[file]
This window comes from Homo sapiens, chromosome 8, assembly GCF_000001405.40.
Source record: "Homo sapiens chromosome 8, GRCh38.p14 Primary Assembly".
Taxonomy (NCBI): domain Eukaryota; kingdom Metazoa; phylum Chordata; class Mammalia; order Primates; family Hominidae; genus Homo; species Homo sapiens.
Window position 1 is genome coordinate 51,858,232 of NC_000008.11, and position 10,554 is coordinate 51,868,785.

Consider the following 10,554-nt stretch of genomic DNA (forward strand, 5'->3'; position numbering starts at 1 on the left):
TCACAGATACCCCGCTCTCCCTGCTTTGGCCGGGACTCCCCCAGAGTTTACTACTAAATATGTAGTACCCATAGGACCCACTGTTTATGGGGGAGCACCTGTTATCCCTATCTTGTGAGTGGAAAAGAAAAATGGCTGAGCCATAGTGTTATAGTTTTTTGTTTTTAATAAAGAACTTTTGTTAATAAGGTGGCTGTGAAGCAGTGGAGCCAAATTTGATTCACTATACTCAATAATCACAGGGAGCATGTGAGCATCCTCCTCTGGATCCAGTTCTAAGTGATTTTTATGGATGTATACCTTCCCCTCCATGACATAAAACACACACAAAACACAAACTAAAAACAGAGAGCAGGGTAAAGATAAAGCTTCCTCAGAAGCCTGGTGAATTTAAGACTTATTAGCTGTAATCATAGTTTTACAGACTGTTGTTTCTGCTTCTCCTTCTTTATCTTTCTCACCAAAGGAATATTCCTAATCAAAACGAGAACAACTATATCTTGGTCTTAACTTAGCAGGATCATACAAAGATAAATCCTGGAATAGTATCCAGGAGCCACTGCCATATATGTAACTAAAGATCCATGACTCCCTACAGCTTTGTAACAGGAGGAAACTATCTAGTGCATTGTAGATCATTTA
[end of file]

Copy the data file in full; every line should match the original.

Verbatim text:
This window comes from Homo sapiens, chromosome 8, assembly GCF_000001405.40.
Source record: "Homo sapiens chromosome 8, GRCh38.p14 Primary Assembly".
Taxonomy (NCBI): domain Eukaryota; kingdom Metazoa; phylum Chordata; class Mammalia; order Primates; family Hominidae; genus Homo; species Homo sapiens.
Window position 1 is genome coordinate 51,858,232 of NC_000008.11, and position 10,554 is coordinate 51,868,785.

Consider the following 10,554-nt stretch of genomic DNA (forward strand, 5'->3'; position numbering starts at 1 on the left):
TCACAGATACCCCGCTCTCCCTGCTTTGGCCGGGACTCCCCCAGAGTTTACTACTAAATATGTAGTACCCATAGGACCCACTGTTTATGGGGGAGCACCTGTTATCCCTATCTTGTGAGTGGAAAAGAAAAATGGCTGAGCCATAGTGTTATAGTTTTTTGTTTTTAATAAAGAACTTTTGTTAATAAGGTGGCTGTGAAGCAGTGGAGCCAAATTTGATTCACTATACTCAATAATCACAGGGAGCATGTGAGCATCCTCCTCTGGATCCAGTTCTAAGTGATTTTTATGGATGTATACCTTCCCCTCCATGACATAAAACACACACAAAACACAAACTAAAAACAGAGAGCAGGGTAAAGATAAAGCTTCCTCAGAAGCCTGGTGAATTTAAGACTTATTAGCTGTAATCATAGTTTTACAGACTGTTGTTTCTGCTTCTCCTTCTTTATCTTTCTCACCAAAGGAATATTCCTAATCAAAACGAGAACAACTATATCTTGGTCTTAACTTAGCAGGATCATACAAAGATAAATCCTGGAATAGTATCCAGGAGCCACTGCCATATATGTAACTAAAGATCCATGACTCCCTACAGCTTTGTAACAGGAGGAAACTATCTAGTGCATTGTAGATCATTTA